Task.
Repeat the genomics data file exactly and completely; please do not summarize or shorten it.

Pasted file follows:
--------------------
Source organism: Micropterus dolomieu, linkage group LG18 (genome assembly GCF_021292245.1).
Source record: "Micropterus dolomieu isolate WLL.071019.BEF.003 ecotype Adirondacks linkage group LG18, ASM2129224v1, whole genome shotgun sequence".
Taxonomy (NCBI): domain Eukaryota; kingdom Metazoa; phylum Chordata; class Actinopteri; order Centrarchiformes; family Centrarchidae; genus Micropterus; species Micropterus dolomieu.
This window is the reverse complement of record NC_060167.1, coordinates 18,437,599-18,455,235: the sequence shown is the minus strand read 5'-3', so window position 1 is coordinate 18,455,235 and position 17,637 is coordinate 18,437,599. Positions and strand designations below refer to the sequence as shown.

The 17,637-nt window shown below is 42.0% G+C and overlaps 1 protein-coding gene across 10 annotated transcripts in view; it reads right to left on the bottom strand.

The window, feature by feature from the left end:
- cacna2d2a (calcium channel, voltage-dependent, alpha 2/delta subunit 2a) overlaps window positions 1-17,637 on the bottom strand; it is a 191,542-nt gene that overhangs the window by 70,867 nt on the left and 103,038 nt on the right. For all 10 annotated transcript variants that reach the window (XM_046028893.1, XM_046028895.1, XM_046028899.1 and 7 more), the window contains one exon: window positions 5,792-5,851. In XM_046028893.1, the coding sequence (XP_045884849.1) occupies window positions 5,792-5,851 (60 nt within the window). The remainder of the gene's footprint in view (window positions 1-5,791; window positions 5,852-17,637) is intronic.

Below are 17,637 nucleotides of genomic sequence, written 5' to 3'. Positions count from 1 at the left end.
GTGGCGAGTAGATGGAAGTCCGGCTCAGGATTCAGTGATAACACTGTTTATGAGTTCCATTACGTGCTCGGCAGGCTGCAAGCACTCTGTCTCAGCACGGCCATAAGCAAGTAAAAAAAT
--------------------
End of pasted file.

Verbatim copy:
Source organism: Micropterus dolomieu, linkage group LG18 (genome assembly GCF_021292245.1).
Source record: "Micropterus dolomieu isolate WLL.071019.BEF.003 ecotype Adirondacks linkage group LG18, ASM2129224v1, whole genome shotgun sequence".
Taxonomy (NCBI): domain Eukaryota; kingdom Metazoa; phylum Chordata; class Actinopteri; order Centrarchiformes; family Centrarchidae; genus Micropterus; species Micropterus dolomieu.
This window is the reverse complement of record NC_060167.1, coordinates 18,437,599-18,455,235: the sequence shown is the minus strand read 5'-3', so window position 1 is coordinate 18,455,235 and position 17,637 is coordinate 18,437,599. Positions and strand designations below refer to the sequence as shown.

The 17,637-nt window shown below is 42.0% G+C and overlaps 1 protein-coding gene across 10 annotated transcripts in view; it reads right to left on the bottom strand.

The window, feature by feature from the left end:
- cacna2d2a (calcium channel, voltage-dependent, alpha 2/delta subunit 2a) overlaps window positions 1-17,637 on the bottom strand; it is a 191,542-nt gene that overhangs the window by 70,867 nt on the left and 103,038 nt on the right. For all 10 annotated transcript variants that reach the window (XM_046028893.1, XM_046028895.1, XM_046028899.1 and 7 more), the window contains one exon: window positions 5,792-5,851. In XM_046028893.1, the coding sequence (XP_045884849.1) occupies window positions 5,792-5,851 (60 nt within the window). The remainder of the gene's footprint in view (window positions 1-5,791; window positions 5,852-17,637) is intronic.

Below are 17,637 nucleotides of genomic sequence, written 5' to 3'. Positions count from 1 at the left end.
GTGGCGAGTAGATGGAAGTCCGGCTCAGGATTCAGTGATAACACTGTTTATGAGTTCCATTACGTGCTCGGCAGGCTGCAAGCACTCTGTCTCAGCACGGCCATAAGCAAGTAAAAAAAT